This month, High Country News features personal essays by Emily Guerin ’09 and Walter Wuthmann ’14.
Wuthmann’s essay won the magazine’s annual student essay contest. To answer the High Country News’ essay prompt, “How I Became a Westerner,” Wuthmann writes, “It took going East for me to understand my home in the West.”
Wuthmann, who grew up in San Francisco and is majoring in English and environmental studies at Bowdoin, describes in his winning essay, “The View from the East,” how he acclimated to Maine and started thinking of his home in a new way.
While he missed the West’s high mountains, sheer granite gorges and “frothing, shark-infested boil” of the coast, Wuthmann writes, he also at Bowdoin began to dismantle his notions of the so-called wild areas of the West. “The great distance, my education and my growing homesickness complicated my old assumptions, bringing nuance into previously concrete associations like ‘home,’ ‘preservation,’ and ‘wilderness’,” he writes.
Despite seeing some of his romanticism slip away, Wuthmann writes that he will return home after college to play his “part in the increasingly complex human-land narrative that shapes our beloved natural spaces.”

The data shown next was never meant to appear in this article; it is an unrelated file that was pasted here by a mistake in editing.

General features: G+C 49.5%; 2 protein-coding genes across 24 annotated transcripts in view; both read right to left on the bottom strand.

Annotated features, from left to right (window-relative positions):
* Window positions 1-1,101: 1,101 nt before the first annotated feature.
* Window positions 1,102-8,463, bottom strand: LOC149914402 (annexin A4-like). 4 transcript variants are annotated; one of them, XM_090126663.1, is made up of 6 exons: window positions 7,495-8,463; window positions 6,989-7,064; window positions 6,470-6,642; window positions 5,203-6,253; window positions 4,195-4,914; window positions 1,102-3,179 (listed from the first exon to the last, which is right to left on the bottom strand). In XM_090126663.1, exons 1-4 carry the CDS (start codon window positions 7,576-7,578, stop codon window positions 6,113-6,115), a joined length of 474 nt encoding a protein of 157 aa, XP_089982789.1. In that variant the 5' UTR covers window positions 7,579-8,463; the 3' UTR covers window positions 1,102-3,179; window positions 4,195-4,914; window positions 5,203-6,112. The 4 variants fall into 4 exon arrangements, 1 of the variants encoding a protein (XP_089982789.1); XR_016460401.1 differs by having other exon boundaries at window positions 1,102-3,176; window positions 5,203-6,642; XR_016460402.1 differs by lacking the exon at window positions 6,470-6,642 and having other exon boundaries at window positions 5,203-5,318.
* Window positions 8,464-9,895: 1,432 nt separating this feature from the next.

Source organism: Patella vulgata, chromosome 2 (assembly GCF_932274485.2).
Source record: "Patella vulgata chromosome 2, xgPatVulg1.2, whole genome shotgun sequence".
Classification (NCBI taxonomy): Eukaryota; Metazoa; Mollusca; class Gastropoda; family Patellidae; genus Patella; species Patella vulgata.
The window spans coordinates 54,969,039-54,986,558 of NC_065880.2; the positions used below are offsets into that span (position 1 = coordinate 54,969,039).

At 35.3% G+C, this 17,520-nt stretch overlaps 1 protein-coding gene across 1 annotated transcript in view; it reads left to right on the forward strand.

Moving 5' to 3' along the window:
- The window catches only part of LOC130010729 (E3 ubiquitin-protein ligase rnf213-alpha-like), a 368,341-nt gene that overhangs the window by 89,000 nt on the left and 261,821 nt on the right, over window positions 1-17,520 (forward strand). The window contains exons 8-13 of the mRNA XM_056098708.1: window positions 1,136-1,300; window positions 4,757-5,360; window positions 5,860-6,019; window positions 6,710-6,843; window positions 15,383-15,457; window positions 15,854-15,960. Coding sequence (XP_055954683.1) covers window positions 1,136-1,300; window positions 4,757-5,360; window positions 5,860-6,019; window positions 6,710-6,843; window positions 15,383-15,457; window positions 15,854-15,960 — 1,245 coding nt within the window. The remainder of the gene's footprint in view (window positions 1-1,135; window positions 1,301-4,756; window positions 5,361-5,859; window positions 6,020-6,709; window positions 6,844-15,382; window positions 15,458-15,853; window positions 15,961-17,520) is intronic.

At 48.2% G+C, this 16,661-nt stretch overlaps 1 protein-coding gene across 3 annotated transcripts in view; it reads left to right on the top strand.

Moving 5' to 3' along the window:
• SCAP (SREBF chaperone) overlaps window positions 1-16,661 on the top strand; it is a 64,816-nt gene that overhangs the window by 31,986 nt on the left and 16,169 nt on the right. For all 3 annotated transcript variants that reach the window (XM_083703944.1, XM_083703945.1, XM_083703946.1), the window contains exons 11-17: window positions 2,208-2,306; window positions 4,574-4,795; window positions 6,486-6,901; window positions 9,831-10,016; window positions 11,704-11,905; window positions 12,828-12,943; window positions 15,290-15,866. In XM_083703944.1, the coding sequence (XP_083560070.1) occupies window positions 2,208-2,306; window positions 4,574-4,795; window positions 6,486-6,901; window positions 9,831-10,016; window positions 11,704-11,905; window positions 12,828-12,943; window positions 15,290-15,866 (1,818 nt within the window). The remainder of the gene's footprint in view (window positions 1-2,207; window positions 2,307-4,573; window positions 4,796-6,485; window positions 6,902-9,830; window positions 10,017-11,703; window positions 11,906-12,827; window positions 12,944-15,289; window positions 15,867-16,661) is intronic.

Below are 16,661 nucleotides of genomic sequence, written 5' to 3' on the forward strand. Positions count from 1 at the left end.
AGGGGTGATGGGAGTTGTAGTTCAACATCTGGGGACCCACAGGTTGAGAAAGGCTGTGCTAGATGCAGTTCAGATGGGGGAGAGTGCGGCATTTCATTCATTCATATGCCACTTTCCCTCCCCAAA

In her essay, “That familiar loneliness,” Emily Guerin ’09 describes the parallels she sees between her stints living with her boyfriend in isolated areas and the experiences of Susan Ward, the protagonist of Wallace Stegner’s novel, Angle of Repose. Ward, a refined, educated Easterner, follows her husband around western America, talking “herself into living in remote places,” Guerin writes, and consequently suffers from a rootless loneliness.
Guerin is an editorial intern at High Country News, based in Paonia, Co. Originally from Maine, Guerin formally was a reporter for The Forecaster newspaper, in Brunswick, and has also worked as a freelance radio reporter, wilderness trip leader and environmental educator.